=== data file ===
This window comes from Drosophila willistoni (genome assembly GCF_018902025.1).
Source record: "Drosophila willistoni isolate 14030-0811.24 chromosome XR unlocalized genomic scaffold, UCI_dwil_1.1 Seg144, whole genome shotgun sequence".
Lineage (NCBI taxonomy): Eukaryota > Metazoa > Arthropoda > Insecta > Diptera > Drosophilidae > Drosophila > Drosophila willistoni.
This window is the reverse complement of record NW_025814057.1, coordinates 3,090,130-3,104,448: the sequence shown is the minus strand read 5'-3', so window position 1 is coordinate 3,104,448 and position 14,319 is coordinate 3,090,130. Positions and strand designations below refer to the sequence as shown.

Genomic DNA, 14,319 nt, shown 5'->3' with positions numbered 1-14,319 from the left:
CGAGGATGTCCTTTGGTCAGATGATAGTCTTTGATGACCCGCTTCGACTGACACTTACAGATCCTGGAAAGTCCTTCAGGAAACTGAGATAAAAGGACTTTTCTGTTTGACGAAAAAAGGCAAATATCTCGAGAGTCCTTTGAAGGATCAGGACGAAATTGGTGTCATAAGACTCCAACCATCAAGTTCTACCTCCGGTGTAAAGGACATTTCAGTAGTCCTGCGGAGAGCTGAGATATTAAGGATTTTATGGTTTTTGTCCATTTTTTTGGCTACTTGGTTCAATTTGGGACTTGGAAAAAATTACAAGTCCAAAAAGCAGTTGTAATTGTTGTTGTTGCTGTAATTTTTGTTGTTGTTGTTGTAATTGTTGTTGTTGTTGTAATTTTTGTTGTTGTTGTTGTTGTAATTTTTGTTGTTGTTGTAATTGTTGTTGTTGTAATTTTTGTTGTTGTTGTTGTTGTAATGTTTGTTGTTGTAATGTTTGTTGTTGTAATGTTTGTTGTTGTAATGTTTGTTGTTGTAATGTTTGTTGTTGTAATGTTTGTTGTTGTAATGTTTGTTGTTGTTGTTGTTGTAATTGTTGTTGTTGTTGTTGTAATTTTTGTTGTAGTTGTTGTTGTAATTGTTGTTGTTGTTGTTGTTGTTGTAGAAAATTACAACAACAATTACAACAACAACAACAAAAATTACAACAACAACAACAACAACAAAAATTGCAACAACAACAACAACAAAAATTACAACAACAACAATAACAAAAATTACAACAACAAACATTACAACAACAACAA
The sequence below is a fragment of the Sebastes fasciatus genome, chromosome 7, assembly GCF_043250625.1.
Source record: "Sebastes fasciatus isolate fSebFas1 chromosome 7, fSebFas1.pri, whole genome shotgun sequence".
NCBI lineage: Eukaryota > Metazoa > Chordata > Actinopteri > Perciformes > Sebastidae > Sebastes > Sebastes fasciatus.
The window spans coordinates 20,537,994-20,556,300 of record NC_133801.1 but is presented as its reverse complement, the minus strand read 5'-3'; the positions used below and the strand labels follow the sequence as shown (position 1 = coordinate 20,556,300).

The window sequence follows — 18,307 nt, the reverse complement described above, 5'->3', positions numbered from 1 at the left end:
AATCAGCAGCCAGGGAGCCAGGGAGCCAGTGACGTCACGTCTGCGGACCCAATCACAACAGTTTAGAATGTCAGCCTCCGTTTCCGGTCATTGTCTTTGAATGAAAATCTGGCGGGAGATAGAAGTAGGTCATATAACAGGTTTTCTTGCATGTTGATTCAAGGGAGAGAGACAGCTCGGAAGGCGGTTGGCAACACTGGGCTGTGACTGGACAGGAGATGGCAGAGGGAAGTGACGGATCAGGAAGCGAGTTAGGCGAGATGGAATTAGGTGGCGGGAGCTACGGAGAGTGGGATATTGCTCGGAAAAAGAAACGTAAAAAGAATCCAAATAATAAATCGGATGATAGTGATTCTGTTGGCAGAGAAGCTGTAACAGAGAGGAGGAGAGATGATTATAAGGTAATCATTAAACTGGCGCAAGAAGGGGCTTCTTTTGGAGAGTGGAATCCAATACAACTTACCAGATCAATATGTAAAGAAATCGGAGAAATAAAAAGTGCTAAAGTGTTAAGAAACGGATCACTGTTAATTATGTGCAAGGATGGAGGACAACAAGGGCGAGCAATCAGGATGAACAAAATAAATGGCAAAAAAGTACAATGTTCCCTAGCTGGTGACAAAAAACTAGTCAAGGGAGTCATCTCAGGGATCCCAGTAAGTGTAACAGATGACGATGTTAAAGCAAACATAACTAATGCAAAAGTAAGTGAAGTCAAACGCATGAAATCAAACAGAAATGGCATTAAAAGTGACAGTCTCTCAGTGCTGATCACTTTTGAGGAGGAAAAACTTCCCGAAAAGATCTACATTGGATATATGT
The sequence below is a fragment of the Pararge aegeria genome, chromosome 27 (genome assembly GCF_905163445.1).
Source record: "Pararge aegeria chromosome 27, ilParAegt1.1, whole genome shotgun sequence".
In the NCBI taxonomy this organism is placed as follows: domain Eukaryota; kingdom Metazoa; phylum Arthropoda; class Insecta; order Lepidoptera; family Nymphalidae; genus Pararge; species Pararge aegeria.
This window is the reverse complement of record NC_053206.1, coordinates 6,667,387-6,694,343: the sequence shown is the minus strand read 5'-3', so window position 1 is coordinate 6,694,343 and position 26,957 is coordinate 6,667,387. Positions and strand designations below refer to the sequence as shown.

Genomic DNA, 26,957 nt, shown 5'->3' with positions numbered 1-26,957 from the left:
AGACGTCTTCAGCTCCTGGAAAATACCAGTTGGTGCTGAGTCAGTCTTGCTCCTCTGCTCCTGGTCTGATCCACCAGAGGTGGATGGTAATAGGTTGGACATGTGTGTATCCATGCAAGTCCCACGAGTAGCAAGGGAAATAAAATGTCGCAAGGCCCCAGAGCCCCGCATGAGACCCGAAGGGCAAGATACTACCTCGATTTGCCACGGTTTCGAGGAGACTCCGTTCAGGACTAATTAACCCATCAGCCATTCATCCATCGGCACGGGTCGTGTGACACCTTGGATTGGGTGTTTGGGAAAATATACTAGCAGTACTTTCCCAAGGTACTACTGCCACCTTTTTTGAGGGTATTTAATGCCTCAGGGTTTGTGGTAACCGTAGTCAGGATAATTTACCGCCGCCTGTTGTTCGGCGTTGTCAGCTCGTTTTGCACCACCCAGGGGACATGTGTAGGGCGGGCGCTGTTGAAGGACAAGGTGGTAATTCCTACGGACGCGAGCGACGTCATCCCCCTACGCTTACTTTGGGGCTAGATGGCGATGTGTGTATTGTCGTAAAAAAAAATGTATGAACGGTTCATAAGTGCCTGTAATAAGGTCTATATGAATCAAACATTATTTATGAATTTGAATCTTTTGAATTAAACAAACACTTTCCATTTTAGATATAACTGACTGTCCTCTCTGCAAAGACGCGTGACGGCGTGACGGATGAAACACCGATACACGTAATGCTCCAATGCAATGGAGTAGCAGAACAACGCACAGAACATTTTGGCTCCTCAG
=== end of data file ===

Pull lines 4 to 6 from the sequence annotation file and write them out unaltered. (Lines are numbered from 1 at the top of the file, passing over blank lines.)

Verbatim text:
This window is the reverse complement of record NW_025814057.1, coordinates 3,090,130-3,104,448: the sequence shown is the minus strand read 5'-3', so window position 1 is coordinate 3,104,448 and position 14,319 is coordinate 3,090,130. Positions and strand designations below refer to the sequence as shown.

Genomic DNA, 14,319 nt, shown 5'->3' with positions numbered 1-14,319 from the left:
CGAGGATGTCCTTTGGTCAGATGATAGTCTTTGATGACCCGCTTCGACTGACACTTACAGATCCTGGAAAGTCCTTCAGGAAACTGAGATAAAAGGACTTTTCTGTTTGACGAAAAAAGGCAAATATCTCGAGAGTCCTTTGAAGGATCAGGACGAAATTGGTGTCATAAGACTCCAACCATCAAGTTCTACCTCCGGTGTAAAGGACATTTCAGTAGTCCTGCGGAGAGCTGAGATATTAAGGATTTTATGGTTTTTGTCCATTTTTTTGGCTACTTGGTTCAATTTGGGACTTGGAAAAAATTACAAGTCCAAAAAGCAGTTGTAATTGTTGTTGTTGCTGTAATTTTTGTTGTTGTTGTTGTAATTGTTGTTGTTGTTGTAATTTTTGTTGTTGTTGTTGTTGTAATTTTTGTTGTTGTTGTAATTGTTGTTGTTGTAATTTTTGTTGTTGTTGTTGTTGTAATGTTTGTTGTTGTAATGTTTGTTGTTGTAATGTTTGTTGTTGTAATGTTTGTTGTTGTAATGTTTGTTGTTGTAATGTTTGTTGTTGTAATGTTTGTTGTTGTTGTTGTTGTAATTGTTGTTGTTGTTGTTGTAATTTTTGTTGTAGTTGTTGTTGTAATTGTTGTTGTTGTTGTTGTTGTTGTAGAAAATTACAACAACAATTACAACAACAACAACAAAAATTACAACAACAACAACAACAACAAAAATTGCAACAACAACAACAACAAAAATTACAACAACAACAATAACAAAAATTACAACAACAAACATTACAACAACAACAA